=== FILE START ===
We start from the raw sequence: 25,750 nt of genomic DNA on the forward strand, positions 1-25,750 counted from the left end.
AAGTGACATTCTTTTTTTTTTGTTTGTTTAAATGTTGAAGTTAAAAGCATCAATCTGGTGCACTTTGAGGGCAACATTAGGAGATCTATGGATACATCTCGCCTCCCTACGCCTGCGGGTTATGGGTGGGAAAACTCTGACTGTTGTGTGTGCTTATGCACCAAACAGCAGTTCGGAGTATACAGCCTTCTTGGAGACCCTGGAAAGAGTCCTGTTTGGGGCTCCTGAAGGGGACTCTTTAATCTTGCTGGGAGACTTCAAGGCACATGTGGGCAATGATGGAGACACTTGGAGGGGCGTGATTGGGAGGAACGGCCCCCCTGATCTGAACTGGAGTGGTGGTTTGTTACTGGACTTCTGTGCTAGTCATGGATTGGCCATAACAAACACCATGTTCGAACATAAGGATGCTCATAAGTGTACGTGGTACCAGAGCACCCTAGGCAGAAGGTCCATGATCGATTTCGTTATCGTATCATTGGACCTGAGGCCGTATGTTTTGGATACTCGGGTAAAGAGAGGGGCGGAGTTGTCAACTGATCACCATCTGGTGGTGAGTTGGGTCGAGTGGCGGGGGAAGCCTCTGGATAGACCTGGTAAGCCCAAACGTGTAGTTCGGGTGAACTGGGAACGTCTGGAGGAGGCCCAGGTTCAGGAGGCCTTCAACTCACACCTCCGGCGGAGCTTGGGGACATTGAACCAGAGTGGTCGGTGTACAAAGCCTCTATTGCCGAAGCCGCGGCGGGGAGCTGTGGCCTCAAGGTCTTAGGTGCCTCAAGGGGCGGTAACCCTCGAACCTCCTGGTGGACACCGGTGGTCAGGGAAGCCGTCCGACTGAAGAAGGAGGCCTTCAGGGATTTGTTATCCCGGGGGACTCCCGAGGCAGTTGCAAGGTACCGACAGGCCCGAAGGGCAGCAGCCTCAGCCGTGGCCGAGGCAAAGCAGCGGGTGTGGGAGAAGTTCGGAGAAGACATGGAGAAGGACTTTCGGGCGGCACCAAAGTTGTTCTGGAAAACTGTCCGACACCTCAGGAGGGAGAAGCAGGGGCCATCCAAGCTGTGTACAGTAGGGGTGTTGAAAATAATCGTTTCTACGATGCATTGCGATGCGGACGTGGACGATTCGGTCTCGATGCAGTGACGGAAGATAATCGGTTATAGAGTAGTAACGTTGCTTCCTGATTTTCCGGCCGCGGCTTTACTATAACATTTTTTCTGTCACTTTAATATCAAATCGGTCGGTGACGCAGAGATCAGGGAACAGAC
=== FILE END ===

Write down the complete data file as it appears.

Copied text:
We start from the raw sequence: 25,750 nt of genomic DNA on the forward strand, positions 1-25,750 counted from the left end.
AAGTGACATTCTTTTTTTTTTGTTTGTTTAAATGTTGAAGTTAAAAGCATCAATCTGGTGCACTTTGAGGGCAACATTAGGAGATCTATGGATACATCTCGCCTCCCTACGCCTGCGGGTTATGGGTGGGAAAACTCTGACTGTTGTGTGTGCTTATGCACCAAACAGCAGTTCGGAGTATACAGCCTTCTTGGAGACCCTGGAAAGAGTCCTGTTTGGGGCTCCTGAAGGGGACTCTTTAATCTTGCTGGGAGACTTCAAGGCACATGTGGGCAATGATGGAGACACTTGGAGGGGCGTGATTGGGAGGAACGGCCCCCCTGATCTGAACTGGAGTGGTGGTTTGTTACTGGACTTCTGTGCTAGTCATGGATTGGCCATAACAAACACCATGTTCGAACATAAGGATGCTCATAAGTGTACGTGGTACCAGAGCACCCTAGGCAGAAGGTCCATGATCGATTTCGTTATCGTATCATTGGACCTGAGGCCGTATGTTTTGGATACTCGGGTAAAGAGAGGGGCGGAGTTGTCAACTGATCACCATCTGGTGGTGAGTTGGGTCGAGTGGCGGGGGAAGCCTCTGGATAGACCTGGTAAGCCCAAACGTGTAGTTCGGGTGAACTGGGAACGTCTGGAGGAGGCCCAGGTTCAGGAGGCCTTCAACTCACACCTCCGGCGGAGCTTGGGGACATTGAACCAGAGTGGTCGGTGTACAAAGCCTCTATTGCCGAAGCCGCGGCGGGGAGCTGTGGCCTCAAGGTCTTAGGTGCCTCAAGGGGCGGTAACCCTCGAACCTCCTGGTGGACACCGGTGGTCAGGGAAGCCGTCCGACTGAAGAAGGAGGCCTTCAGGGATTTGTTATCCCGGGGGACTCCCGAGGCAGTTGCAAGGTACCGACAGGCCCGAAGGGCAGCAGCCTCAGCCGTGGCCGAGGCAAAGCAGCGGGTGTGGGAGAAGTTCGGAGAAGACATGGAGAAGGACTTTCGGGCGGCACCAAAGTTGTTCTGGAAAACTGTCCGACACCTCAGGAGGGAGAAGCAGGGGCCATCCAAGCTGTGTACAGTAGGGGTGTTGAAAATAATCGTTTCTACGATGCATTGCGATGCGGACGTGGACGATTCGGTCTCGATGCAGTGACGGAAGATAATCGGTTATAGAGTAGTAACGTTGCTTCCTGATTTTCCGGCCGCGGCTTTACTATAACATTTTTTCTGTCACTTTAATATCAAATCGGTCGGTGACGCAGAGATCAGGGAACAGAC